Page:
Telecom equipment giants Nokia, Ericsson and Huawei are racing to cash in on 5G wireless network deployments worldwide. U.S. Attorney General William Barr said this month the United States and its allies should consider investing in Nokia and Ericsson to counter Huawei’s dominance in 5G technology, fueling speculation of M&A activities, Reuters notes. More recently, U.S. officials have downplayed potential such investment scenarios.
Amid the 5G market hype, Nokia has struggled to generate growth in its traditional telecom equipment business. In October 2019, the company slashed its 2019 and 2020 profit outlook and halted dividend payouts, saying profits would come under pressure as the company increased investments in 5G technology, Reuters notes.
Nokia’s Business Performance: CEO Rajeev Suri’s Perspective
Nokia’s stock has fallen roughly 33 percent over the past year before rallying a bit on Thursday on the M&A speculation. The company’s net sales were flat in Q4 2019 vs. Q4 2018. President and CEO Rajeev Suri believes those Q4 results were a “strong end to a challenging year,” according to a February 2020 statement.
Nokia President and CEO Rajeev Suri says Q4 2019 showed progress
Recapping Q4 2019 in that February 2020 earnings release, Suri stated:
“We saw strength in many parts of our business in the quarter, delivered a slightly better operating profit than the same period in 2018, generated solid free cash flow, and increased our net cash balance to EUR 1.7 billion.
When I look at Nokia’s full-year 2019 performance, we saw good progress in our strategic focus areas of enterprise and software. Nokia Enterprise delivered exceedingly well on its target of double-digit sales growth, considerably outpacing the market. Nokia Software showed its long-term promise, with exceptional profitability expansion compared to 2018. In addition, IP Routing continued its remarkable momentum, gaining significant share and increasing profitability in a difficult market; and Nokia Technologies continued to generate robust profitability.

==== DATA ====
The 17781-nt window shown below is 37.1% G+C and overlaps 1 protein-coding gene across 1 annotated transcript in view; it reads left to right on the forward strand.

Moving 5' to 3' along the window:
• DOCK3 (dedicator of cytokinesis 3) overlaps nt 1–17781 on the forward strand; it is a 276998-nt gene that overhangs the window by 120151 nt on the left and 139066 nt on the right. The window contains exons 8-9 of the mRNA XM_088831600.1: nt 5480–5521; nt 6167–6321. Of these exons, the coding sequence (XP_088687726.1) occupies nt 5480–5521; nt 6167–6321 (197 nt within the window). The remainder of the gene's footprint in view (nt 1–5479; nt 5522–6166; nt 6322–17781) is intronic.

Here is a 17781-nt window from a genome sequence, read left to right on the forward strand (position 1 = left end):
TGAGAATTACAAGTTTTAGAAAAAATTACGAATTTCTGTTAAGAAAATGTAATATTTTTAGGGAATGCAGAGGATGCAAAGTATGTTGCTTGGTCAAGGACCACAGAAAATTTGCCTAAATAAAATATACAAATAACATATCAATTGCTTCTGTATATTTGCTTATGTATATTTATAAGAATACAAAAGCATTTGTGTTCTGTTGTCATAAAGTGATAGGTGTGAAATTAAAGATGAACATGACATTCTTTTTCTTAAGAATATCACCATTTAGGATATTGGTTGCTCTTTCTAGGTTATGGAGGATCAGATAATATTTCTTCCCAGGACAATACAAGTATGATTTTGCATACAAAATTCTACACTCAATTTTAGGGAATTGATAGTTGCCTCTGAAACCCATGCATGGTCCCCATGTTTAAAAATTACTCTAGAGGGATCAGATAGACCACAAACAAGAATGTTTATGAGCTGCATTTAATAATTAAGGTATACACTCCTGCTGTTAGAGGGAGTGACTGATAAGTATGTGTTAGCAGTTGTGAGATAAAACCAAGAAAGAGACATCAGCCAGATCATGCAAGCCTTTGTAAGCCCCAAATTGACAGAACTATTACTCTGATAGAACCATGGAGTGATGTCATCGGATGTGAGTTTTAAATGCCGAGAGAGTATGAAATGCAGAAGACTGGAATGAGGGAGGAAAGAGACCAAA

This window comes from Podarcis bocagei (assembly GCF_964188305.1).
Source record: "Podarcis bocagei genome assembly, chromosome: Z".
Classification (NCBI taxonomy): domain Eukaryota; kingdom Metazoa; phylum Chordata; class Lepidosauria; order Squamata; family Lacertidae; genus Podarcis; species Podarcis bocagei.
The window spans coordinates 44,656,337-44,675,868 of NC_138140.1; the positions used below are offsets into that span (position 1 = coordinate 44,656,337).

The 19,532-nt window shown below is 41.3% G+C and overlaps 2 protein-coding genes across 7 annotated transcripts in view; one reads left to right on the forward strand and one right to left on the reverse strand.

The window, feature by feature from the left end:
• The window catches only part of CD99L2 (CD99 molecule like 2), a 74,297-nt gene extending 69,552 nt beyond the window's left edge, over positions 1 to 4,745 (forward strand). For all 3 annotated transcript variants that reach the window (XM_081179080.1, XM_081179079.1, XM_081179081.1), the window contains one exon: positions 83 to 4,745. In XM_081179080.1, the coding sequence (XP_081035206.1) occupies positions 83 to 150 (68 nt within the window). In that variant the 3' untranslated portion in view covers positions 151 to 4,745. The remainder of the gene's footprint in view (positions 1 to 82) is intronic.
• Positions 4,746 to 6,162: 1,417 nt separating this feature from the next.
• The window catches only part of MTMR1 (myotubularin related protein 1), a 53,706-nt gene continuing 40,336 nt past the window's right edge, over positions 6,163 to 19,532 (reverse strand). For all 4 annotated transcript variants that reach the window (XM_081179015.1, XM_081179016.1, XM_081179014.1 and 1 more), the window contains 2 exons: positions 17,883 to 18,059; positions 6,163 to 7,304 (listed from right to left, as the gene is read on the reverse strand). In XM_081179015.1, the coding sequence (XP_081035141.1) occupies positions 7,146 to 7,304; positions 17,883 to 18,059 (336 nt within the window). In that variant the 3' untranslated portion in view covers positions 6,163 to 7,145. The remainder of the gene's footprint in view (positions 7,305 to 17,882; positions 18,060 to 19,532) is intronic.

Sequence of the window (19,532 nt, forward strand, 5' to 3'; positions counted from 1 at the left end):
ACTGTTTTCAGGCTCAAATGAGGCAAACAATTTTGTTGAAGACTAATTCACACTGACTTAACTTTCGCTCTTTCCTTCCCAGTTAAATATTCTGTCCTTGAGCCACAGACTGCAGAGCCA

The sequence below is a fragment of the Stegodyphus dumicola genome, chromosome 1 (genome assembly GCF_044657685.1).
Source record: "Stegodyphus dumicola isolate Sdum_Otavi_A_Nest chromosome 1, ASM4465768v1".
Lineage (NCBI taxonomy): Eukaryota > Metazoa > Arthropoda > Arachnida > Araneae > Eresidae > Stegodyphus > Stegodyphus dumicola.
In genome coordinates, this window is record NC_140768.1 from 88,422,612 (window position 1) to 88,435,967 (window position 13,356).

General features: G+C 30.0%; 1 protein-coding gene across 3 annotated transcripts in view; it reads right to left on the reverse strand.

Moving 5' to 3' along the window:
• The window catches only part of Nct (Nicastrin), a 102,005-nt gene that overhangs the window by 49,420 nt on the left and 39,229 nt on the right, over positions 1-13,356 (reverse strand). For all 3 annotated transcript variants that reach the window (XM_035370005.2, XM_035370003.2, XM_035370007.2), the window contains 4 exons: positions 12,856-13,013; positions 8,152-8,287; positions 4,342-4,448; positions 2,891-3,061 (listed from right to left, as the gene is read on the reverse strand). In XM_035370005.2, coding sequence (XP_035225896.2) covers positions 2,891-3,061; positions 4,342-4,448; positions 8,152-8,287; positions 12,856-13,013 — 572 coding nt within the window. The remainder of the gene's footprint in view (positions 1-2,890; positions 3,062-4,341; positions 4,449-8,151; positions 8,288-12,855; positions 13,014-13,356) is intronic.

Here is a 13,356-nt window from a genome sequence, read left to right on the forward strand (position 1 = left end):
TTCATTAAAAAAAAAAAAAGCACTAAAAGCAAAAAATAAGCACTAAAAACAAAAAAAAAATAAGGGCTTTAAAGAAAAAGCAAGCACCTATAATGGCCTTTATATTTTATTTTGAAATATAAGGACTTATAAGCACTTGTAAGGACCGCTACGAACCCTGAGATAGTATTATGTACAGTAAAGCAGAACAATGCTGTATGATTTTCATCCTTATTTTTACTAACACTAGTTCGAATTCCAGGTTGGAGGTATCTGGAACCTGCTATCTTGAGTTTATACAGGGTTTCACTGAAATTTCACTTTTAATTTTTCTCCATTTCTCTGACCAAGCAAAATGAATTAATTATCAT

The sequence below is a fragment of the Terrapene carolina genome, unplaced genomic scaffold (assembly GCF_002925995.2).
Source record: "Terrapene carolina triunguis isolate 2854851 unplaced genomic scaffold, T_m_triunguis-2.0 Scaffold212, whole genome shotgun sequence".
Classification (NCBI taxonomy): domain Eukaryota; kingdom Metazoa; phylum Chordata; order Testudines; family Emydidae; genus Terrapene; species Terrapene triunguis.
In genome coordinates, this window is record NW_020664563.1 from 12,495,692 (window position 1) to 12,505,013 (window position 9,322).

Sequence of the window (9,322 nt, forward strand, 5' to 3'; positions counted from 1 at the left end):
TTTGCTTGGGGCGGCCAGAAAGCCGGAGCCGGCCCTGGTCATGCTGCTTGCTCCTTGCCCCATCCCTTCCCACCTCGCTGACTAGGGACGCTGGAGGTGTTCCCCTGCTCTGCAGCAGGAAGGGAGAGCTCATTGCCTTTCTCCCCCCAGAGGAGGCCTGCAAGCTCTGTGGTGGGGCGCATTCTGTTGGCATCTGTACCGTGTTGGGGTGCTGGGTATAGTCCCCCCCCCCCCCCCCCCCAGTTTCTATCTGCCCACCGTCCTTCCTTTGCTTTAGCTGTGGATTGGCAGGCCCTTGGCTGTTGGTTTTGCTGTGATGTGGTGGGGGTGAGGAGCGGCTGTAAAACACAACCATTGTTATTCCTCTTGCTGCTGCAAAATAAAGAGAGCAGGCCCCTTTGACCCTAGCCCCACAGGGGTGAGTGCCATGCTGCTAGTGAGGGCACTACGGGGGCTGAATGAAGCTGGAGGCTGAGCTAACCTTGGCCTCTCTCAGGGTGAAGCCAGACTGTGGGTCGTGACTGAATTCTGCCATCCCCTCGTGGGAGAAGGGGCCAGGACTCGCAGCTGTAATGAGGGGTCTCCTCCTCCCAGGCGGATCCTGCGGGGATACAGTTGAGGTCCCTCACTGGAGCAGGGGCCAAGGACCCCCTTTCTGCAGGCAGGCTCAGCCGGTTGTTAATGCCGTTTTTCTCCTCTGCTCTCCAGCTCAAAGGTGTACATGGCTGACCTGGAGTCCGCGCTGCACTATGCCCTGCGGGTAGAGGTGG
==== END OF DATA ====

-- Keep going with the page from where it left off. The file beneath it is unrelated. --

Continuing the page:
We recognize, however, that we have faced challenges in Mobile Access and in cash generation. We will have a sharp focus on these two areas over the course of 2020, which we believe to be a year of progressive improvement as the actions we have underway start to deliver results. In Mobile Access, we expect improvements to be driven by increasing shipments of our “5G Powered by ReefShark” portfolio; product cost reductions; better commercial management; and strengthened operational performance in services.”
Nokia’s Fall From Grace: Don’t Blame Apple, Google, Samsung
Nokia was once the leading provider of cell phones, but that business collapsed amid the rise of smartphones from Apple, Samsung and the Google Android ecosystem. Nokia’s problems started even before smartphones burst onto the scene a decade ago, according to the book Ringtone — which traces the rise and fall of Nokia in mobile phones.
Microsoft, under former CEO Steve Ballmer, acquired the Nokia handset business in 2013. It was one of the decade’s worst technology business acquisitions. Current Microsoft CEO Satya Nadella abandoned that effort, doubled down on cloud services, and further embraced open source to capitalize on the on-demand, software subscription era.
Meanwhile, Nokia’s ownership fate is particularly important to the United States — which continues to express privacy and security concerns about Huawei’s equipment. Huawei has dismissed such concerns as unfounded.